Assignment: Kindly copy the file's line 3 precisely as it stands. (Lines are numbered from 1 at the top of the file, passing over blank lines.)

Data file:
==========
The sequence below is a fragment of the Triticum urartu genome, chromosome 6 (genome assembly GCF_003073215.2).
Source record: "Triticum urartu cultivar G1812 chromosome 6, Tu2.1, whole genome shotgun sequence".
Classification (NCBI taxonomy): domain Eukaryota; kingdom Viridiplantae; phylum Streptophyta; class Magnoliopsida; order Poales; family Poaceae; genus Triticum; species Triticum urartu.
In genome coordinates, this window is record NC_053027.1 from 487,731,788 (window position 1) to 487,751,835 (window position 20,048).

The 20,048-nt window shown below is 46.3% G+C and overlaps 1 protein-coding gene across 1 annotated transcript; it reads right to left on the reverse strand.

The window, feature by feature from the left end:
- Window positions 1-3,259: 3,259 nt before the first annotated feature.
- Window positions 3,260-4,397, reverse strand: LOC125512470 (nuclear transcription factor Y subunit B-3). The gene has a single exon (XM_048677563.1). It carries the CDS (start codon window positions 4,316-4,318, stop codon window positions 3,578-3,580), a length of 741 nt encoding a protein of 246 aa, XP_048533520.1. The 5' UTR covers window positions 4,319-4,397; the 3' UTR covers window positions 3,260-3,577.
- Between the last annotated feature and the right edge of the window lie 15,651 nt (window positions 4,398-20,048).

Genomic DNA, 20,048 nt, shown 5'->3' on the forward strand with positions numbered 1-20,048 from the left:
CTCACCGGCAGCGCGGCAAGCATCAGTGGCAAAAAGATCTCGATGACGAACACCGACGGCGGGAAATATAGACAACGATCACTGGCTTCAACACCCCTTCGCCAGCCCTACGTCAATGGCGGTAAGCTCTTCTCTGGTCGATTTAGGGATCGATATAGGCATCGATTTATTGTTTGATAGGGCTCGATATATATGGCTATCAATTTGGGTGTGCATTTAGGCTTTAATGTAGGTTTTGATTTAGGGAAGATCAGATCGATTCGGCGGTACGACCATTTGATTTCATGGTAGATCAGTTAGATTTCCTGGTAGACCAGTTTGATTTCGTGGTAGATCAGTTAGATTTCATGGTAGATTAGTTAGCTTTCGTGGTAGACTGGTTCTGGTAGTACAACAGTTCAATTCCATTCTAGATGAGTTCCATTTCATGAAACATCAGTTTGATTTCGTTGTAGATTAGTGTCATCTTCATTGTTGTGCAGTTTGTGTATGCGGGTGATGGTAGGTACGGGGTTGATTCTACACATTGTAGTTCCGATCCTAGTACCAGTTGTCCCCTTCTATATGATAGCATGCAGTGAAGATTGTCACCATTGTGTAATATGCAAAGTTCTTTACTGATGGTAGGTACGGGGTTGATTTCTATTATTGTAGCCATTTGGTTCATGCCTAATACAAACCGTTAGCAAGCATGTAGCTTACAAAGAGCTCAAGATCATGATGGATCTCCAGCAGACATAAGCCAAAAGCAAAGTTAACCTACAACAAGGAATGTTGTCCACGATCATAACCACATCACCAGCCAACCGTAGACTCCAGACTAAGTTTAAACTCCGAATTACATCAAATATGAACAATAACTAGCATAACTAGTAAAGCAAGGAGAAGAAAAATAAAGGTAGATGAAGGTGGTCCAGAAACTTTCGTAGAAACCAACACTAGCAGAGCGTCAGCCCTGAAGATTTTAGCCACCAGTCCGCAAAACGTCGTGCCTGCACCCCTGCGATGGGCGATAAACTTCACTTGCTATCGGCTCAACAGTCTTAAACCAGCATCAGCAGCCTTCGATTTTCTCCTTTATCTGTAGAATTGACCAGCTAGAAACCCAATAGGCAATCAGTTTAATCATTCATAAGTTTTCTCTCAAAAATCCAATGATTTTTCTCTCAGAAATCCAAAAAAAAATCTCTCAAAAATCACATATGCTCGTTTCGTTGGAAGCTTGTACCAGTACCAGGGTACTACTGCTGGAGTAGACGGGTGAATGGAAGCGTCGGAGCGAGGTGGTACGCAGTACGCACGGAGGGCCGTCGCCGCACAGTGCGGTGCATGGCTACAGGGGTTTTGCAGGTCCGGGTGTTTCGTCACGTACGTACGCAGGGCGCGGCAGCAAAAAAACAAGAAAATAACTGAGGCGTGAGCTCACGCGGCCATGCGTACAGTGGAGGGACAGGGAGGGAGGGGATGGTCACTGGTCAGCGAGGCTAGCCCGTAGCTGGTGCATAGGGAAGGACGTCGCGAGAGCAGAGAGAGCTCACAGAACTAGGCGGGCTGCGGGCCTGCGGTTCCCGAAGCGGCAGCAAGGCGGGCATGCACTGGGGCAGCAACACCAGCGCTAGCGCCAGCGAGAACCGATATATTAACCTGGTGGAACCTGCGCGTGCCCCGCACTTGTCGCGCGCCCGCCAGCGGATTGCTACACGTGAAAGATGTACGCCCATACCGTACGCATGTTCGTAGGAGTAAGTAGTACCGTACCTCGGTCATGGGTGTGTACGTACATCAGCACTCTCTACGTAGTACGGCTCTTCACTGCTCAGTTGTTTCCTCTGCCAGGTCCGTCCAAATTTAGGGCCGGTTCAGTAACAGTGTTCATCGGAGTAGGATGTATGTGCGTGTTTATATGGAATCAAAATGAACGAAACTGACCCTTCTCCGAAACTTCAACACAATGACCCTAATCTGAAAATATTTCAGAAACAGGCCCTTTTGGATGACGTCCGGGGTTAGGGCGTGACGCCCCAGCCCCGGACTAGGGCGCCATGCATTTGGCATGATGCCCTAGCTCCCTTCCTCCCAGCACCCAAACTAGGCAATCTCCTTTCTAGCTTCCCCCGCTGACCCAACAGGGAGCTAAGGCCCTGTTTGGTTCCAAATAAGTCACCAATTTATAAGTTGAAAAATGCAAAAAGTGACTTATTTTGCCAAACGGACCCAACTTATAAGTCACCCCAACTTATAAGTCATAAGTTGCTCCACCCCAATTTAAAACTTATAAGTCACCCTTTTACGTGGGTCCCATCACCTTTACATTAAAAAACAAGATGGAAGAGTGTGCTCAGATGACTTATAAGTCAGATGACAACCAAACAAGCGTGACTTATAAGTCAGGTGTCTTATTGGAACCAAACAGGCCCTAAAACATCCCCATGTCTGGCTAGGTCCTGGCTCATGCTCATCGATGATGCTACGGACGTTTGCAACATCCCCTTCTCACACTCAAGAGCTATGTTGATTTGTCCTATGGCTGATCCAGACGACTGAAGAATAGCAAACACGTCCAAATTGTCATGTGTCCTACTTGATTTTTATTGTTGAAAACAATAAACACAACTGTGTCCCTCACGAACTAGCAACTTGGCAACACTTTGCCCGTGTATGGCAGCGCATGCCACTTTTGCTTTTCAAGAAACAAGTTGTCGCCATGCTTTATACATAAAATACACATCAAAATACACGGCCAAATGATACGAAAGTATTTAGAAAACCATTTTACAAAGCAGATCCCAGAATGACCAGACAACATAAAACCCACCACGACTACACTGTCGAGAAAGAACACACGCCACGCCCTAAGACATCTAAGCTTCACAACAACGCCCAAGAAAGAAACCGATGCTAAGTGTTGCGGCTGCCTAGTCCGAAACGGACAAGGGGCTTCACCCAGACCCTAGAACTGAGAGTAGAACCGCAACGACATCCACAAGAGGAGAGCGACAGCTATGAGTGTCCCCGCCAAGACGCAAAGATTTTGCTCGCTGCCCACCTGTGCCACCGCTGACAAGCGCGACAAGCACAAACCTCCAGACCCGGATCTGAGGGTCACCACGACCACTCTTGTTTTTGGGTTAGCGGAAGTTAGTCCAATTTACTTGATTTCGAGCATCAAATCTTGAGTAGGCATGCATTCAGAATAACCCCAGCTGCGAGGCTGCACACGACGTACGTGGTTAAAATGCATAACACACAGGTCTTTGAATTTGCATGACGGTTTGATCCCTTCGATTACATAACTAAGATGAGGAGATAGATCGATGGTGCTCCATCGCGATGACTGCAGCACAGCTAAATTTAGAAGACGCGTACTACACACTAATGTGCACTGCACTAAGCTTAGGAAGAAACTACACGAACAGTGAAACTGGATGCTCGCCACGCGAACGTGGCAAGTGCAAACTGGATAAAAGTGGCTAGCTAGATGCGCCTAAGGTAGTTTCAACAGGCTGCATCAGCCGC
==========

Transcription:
Classification (NCBI taxonomy): domain Eukaryota; kingdom Viridiplantae; phylum Streptophyta; class Magnoliopsida; order Poales; family Poaceae; genus Triticum; species Triticum urartu.